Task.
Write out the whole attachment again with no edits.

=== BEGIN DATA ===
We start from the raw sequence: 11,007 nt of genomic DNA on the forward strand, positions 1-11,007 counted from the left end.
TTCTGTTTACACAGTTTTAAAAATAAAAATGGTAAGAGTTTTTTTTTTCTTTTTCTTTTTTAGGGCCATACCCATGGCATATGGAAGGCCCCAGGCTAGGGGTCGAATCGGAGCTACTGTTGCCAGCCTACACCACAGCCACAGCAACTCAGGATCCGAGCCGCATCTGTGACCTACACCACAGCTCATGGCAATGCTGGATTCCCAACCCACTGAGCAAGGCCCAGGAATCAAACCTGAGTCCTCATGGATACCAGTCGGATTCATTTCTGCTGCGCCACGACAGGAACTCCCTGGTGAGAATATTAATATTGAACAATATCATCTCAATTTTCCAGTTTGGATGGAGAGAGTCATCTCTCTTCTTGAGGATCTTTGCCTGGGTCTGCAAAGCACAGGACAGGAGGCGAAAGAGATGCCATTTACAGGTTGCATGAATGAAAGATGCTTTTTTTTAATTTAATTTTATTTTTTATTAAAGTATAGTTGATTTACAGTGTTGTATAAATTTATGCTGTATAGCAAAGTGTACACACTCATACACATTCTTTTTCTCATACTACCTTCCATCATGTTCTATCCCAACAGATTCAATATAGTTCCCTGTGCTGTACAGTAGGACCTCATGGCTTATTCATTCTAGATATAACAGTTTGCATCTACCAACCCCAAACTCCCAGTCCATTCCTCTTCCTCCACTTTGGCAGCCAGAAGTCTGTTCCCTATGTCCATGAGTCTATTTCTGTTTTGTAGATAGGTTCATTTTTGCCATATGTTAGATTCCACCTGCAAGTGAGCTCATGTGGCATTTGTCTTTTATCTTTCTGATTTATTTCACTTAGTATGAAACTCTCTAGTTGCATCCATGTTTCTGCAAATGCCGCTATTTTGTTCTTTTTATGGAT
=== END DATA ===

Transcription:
We start from the raw sequence: 11,007 nt of genomic DNA on the forward strand, positions 1-11,007 counted from the left end.
TTCTGTTTACACAGTTTTAAAAATAAAAATGGTAAGAGTTTTTTTTTTCTTTTTCTTTTTTAGGGCCATACCCATGGCATATGGAAGGCCCCAGGCTAGGGGTCGAATCGGAGCTACTGTTGCCAGCCTACACCACAGCCACAGCAACTCAGGATCCGAGCCGCATCTGTGACCTACACCACAGCTCATGGCAATGCTGGATTCCCAACCCACTGAGCAAGGCCCAGGAATCAAACCTGAGTCCTCATGGATACCAGTCGGATTCATTTCTGCTGCGCCACGACAGGAACTCCCTGGTGAGAATATTAATATTGAACAATATCATCTCAATTTTCCAGTTTGGATGGAGAGAGTCATCTCTCTTCTTGAGGATCTTTGCCTGGGTCTGCAAAGCACAGGACAGGAGGCGAAAGAGATGCCATTTACAGGTTGCATGAATGAAAGATGCTTTTTTTTAATTTAATTTTATTTTTTATTAAAGTATAGTTGATTTACAGTGTTGTATAAATTTATGCTGTATAGCAAAGTGTACACACTCATACACATTCTTTTTCTCATACTACCTTCCATCATGTTCTATCCCAACAGATTCAATATAGTTCCCTGTGCTGTACAGTAGGACCTCATGGCTTATTCATTCTAGATATAACAGTTTGCATCTACCAACCCCAAACTCCCAGTCCATTCCTCTTCCTCCACTTTGGCAGCCAGAAGTCTGTTCCCTATGTCCATGAGTCTATTTCTGTTTTGTAGATAGGTTCATTTTTGCCATATGTTAGATTCCACCTGCAAGTGAGCTCATGTGGCATTTGTCTTTTATCTTTCTGATTTATTTCACTTAGTATGAAACTCTCTAGTTGCATCCATGTTTCTGCAAATGCCGCTATTTTGTTCTTTTTATGGAT